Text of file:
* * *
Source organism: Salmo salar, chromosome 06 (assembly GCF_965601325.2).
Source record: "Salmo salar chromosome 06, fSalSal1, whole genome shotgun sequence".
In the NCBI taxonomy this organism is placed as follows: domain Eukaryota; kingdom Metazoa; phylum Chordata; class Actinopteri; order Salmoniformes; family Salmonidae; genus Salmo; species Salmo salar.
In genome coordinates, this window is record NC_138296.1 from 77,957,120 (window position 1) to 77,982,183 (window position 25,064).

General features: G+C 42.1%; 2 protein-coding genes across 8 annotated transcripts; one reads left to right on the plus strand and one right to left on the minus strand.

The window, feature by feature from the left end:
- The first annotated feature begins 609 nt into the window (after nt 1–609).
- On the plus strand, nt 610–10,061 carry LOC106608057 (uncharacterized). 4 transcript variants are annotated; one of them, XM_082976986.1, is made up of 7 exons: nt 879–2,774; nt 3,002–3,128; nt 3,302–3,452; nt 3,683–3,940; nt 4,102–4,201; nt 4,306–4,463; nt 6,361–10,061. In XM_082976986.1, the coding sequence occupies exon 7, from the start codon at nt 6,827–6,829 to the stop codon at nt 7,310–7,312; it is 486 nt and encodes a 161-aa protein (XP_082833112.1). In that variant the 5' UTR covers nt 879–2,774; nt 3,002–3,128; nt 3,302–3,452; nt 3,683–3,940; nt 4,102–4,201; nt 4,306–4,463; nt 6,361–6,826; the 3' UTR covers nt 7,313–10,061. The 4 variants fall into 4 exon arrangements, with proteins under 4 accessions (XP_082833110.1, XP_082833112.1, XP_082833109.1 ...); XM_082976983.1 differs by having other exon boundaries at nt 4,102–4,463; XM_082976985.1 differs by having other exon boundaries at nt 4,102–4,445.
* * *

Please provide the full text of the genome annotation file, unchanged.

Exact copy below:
Source organism: Salmo salar, chromosome 06 (assembly GCF_965601325.2).
Source record: "Salmo salar chromosome 06, fSalSal1, whole genome shotgun sequence".
In the NCBI taxonomy this organism is placed as follows: domain Eukaryota; kingdom Metazoa; phylum Chordata; class Actinopteri; order Salmoniformes; family Salmonidae; genus Salmo; species Salmo salar.
In genome coordinates, this window is record NC_138296.1 from 77,957,120 (window position 1) to 77,982,183 (window position 25,064).

General features: G+C 42.1%; 2 protein-coding genes across 8 annotated transcripts; one reads left to right on the plus strand and one right to left on the minus strand.

The window, feature by feature from the left end:
- The first annotated feature begins 609 nt into the window (after nt 1–609).
- On the plus strand, nt 610–10,061 carry LOC106608057 (uncharacterized). 4 transcript variants are annotated; one of them, XM_082976986.1, is made up of 7 exons: nt 879–2,774; nt 3,002–3,128; nt 3,302–3,452; nt 3,683–3,940; nt 4,102–4,201; nt 4,306–4,463; nt 6,361–10,061. In XM_082976986.1, the coding sequence occupies exon 7, from the start codon at nt 6,827–6,829 to the stop codon at nt 7,310–7,312; it is 486 nt and encodes a 161-aa protein (XP_082833112.1). In that variant the 5' UTR covers nt 879–2,774; nt 3,002–3,128; nt 3,302–3,452; nt 3,683–3,940; nt 4,102–4,201; nt 4,306–4,463; nt 6,361–6,826; the 3' UTR covers nt 7,313–10,061. The 4 variants fall into 4 exon arrangements, with proteins under 4 accessions (XP_082833110.1, XP_082833112.1, XP_082833109.1 ...); XM_082976983.1 differs by having other exon boundaries at nt 4,102–4,463; XM_082976985.1 differs by having other exon boundaries at nt 4,102–4,445.